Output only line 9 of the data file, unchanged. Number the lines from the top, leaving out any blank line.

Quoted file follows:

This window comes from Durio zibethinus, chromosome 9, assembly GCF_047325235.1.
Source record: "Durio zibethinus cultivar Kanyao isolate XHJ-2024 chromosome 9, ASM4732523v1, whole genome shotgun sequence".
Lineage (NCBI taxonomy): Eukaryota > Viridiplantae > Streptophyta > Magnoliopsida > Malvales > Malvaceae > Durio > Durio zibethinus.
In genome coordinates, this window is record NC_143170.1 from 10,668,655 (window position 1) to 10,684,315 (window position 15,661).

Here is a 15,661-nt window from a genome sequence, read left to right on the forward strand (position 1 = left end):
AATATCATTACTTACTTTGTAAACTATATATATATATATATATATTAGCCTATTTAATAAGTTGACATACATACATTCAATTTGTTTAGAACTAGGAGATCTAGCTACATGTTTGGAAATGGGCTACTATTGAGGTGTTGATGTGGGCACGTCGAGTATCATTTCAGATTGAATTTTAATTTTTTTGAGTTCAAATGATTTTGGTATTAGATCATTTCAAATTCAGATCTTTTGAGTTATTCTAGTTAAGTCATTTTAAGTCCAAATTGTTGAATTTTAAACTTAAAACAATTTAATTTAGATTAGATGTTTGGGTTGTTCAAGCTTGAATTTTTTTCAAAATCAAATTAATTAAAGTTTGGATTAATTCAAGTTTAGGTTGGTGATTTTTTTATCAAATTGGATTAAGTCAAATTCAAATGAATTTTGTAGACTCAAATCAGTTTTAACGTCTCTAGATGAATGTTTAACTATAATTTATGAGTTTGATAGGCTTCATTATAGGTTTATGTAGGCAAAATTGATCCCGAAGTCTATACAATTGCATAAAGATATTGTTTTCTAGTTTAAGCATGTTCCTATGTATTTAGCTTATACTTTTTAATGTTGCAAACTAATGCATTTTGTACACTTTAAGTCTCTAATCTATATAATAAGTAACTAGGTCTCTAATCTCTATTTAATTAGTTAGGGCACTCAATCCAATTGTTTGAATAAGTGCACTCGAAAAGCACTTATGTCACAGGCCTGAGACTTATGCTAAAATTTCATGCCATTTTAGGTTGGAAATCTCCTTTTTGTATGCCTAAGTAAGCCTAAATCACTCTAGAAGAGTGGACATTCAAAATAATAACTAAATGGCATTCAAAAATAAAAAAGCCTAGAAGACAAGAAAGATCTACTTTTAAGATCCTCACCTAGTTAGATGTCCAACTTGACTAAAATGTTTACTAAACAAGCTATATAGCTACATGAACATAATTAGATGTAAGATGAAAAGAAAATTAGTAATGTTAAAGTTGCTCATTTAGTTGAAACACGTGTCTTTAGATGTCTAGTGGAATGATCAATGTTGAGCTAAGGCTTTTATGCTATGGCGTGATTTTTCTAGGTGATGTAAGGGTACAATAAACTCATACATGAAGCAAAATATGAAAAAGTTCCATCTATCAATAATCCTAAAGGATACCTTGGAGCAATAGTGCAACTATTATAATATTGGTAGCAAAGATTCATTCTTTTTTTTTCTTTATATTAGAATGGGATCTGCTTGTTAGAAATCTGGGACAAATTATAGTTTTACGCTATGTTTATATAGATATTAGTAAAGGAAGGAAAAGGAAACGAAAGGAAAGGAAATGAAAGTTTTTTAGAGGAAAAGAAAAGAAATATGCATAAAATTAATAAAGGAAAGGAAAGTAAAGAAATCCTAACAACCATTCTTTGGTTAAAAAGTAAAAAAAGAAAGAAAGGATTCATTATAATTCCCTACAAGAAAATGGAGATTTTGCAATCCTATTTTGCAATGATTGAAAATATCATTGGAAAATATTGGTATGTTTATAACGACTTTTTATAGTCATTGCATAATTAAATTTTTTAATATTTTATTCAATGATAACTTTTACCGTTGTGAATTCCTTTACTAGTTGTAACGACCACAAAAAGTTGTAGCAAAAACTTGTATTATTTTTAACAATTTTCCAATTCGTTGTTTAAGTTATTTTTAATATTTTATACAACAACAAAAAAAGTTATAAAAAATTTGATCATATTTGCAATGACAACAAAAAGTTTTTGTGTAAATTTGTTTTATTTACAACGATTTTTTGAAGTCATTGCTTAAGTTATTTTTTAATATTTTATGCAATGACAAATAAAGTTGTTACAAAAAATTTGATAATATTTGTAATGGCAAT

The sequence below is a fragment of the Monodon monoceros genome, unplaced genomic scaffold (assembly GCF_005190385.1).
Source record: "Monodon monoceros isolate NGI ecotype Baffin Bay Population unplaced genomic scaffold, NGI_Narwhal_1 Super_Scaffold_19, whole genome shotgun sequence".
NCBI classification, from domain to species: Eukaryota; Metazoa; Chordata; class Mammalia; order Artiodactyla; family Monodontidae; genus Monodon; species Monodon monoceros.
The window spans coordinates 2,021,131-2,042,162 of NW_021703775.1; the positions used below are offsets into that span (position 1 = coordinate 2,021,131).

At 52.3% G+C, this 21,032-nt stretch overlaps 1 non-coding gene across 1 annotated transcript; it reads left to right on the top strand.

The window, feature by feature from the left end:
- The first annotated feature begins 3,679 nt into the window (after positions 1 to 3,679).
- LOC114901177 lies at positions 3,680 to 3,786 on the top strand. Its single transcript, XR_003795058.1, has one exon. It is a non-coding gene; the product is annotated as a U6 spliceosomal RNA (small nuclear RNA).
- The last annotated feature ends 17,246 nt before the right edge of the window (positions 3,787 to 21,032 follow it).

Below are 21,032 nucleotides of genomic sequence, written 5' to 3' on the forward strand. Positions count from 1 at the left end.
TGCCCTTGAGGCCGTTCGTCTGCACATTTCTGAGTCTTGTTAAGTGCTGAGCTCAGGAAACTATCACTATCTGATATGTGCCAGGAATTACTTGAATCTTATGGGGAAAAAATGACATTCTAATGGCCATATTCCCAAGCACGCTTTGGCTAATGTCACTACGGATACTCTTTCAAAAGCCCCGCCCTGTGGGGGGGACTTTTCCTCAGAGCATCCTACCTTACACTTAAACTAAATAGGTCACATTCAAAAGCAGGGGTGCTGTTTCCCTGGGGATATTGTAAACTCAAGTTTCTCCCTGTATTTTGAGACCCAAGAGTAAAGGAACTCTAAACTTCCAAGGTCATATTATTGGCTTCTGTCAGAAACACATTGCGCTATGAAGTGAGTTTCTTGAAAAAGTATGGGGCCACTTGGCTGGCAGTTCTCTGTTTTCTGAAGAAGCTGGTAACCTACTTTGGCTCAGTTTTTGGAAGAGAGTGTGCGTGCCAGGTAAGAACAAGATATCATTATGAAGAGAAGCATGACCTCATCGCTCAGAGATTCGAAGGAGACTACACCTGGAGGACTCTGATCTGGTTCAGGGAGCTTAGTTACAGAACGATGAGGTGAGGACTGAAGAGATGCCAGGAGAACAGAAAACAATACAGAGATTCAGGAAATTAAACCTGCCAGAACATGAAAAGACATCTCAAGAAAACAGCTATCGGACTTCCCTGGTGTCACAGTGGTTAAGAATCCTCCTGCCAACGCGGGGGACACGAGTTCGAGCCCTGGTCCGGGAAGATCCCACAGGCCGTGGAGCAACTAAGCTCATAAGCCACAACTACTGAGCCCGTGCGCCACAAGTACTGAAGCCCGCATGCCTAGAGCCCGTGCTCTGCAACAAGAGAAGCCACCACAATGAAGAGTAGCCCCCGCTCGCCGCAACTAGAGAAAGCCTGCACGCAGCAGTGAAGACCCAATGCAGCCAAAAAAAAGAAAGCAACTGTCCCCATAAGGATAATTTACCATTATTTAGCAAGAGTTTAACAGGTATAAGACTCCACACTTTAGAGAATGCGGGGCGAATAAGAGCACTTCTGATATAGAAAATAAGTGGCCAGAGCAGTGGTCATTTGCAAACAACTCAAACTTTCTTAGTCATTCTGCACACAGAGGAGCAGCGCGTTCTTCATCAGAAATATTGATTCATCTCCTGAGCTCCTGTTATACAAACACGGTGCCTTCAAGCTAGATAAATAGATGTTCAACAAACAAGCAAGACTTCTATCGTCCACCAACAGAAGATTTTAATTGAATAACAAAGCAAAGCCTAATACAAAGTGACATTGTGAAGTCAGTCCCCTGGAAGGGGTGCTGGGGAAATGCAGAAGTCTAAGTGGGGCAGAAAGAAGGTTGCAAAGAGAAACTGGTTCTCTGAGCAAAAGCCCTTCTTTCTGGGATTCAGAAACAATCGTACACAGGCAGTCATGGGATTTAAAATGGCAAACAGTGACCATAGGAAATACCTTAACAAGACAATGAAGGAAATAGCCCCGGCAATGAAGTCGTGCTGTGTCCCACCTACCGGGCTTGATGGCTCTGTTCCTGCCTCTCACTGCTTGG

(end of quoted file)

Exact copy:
NCBI classification, from domain to species: Eukaryota; Metazoa; Chordata; class Mammalia; order Artiodactyla; family Monodontidae; genus Monodon; species Monodon monoceros.